myth, Jung, stereotypes, feminist theory, women
The function of a story (myth) is the art of using words to produce pictures in the minds of the listeners. Those pictures combine with the situation at hand to create a powerful lasting message capable of producing change. Although players and circumstances vary with time and place, there remains something unalterable and true at the core of myths. Myths are not just told; they are felt, they resonate throughout the body as well as the mind. We believe that a conscious use of mythology as a pathway to the imagination is a powerful key to the challenge of gender identity and relations in the workplace. Working from a mythic stance allows for emotional engagement and begins the revitalization of gender relations within organizational life.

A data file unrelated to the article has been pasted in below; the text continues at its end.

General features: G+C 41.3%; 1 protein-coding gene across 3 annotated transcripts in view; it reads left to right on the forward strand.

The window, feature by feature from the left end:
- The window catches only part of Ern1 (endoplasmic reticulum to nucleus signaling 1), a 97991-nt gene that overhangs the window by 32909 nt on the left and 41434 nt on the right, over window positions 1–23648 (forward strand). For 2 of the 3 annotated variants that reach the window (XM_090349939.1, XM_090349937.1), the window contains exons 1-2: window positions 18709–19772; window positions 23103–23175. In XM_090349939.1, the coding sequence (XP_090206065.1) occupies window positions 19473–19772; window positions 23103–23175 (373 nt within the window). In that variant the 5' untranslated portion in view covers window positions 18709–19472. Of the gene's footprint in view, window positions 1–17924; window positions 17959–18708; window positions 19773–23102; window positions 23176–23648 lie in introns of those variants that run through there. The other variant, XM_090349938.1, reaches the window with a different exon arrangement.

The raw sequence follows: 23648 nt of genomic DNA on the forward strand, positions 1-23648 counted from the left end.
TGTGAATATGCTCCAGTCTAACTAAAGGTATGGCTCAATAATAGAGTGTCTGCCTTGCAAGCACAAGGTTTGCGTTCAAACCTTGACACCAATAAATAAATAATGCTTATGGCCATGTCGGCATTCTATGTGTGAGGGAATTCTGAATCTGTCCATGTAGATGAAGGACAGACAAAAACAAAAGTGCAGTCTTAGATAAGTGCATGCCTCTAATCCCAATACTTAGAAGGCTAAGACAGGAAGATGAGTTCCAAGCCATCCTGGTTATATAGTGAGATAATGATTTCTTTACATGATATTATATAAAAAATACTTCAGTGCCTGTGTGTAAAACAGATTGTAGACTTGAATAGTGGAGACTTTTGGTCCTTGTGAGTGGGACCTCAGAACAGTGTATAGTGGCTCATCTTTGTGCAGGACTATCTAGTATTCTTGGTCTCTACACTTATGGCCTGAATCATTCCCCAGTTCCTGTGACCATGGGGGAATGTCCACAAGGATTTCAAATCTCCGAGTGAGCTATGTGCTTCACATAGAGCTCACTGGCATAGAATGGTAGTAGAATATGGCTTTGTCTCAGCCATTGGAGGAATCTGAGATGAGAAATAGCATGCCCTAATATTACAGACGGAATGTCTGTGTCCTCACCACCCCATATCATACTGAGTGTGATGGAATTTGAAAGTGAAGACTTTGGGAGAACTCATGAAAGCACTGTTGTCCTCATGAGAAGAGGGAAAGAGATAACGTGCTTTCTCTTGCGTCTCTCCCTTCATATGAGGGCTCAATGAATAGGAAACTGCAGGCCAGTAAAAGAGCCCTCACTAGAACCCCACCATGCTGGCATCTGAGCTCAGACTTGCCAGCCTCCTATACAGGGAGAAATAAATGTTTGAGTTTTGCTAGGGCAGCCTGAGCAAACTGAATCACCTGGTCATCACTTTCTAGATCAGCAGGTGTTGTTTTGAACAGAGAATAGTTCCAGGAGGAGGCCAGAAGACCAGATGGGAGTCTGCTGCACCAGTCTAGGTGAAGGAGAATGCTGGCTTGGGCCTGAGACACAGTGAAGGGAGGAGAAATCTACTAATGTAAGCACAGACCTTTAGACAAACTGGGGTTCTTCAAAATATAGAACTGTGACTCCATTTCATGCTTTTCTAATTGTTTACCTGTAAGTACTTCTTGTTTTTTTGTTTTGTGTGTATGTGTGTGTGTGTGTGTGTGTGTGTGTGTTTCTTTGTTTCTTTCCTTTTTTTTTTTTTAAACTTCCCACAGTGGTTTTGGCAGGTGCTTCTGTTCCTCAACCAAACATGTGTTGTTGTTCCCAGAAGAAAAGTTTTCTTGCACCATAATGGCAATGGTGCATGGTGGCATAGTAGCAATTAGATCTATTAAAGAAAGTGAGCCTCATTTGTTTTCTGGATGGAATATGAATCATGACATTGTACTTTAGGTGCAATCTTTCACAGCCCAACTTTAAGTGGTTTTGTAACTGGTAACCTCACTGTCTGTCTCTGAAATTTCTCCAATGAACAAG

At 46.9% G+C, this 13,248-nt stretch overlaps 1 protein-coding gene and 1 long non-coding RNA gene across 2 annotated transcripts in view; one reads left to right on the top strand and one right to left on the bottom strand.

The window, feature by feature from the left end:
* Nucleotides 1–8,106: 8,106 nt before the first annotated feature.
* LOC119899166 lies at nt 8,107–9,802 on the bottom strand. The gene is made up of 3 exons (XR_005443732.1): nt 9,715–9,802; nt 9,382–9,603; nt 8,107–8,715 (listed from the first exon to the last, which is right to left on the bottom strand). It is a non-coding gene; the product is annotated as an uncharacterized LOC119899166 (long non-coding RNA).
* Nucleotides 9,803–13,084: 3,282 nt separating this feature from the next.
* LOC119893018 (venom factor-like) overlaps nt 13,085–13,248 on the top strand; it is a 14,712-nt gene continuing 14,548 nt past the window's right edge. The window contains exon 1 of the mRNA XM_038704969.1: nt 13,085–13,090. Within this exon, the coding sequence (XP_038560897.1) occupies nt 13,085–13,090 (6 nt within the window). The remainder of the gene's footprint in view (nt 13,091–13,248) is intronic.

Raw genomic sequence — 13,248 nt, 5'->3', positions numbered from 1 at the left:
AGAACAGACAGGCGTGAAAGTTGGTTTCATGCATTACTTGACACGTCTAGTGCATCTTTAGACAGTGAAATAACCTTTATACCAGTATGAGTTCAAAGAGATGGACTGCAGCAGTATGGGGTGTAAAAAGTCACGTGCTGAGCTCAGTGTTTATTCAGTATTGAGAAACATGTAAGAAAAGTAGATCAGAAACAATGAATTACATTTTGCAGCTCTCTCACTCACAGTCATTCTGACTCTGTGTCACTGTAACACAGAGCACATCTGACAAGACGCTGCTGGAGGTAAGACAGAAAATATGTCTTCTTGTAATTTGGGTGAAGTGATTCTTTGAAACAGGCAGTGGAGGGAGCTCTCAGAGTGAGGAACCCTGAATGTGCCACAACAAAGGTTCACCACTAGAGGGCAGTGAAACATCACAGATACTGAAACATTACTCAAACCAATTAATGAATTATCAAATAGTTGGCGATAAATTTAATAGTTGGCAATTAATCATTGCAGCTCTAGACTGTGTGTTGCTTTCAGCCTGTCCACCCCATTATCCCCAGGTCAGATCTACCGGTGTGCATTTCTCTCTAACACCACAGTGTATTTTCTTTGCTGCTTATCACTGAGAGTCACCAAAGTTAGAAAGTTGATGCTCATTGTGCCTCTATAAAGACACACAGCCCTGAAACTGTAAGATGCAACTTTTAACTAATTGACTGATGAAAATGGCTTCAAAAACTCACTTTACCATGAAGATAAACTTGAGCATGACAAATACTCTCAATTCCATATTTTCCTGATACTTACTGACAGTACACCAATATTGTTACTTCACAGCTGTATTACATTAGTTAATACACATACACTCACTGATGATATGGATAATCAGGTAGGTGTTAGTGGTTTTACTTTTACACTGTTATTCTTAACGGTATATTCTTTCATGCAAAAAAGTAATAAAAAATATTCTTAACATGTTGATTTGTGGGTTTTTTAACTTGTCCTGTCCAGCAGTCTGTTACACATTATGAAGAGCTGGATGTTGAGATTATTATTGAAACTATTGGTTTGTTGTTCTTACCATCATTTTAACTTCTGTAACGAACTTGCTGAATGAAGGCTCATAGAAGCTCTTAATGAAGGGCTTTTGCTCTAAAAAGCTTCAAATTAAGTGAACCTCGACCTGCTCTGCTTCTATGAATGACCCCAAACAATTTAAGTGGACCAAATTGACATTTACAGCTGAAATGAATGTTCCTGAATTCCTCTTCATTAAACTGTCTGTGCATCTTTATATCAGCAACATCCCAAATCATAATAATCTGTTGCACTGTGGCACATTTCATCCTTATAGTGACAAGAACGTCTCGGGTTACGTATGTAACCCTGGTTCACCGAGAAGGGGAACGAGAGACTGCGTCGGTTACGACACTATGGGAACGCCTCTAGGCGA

Pilon School of Business
Peer Reviewed/Refereed Publication
© Grant, Golnaraghi
Creative Commons License
This work is licensed under a Creative Commons Attribution-Noncommercial-No Derivative Works 4.0 License.
Original Publication Citation
Grant, G. and Golnaraghi, G. (2013) Deconstructing Cinderella and Shahrazad: Mythology through a feminist phronetic lens. Paper presented at the Eighth International Critical Management Studies Conference, Manchester, England.
Grant, Ginger and Golnaraghi, Golnaz, "Deconstructing Cinderella and Shahrazad: Mythology through a Feminist Phronetic Lens" (2013). Faculty Publications and Scholarship. 5.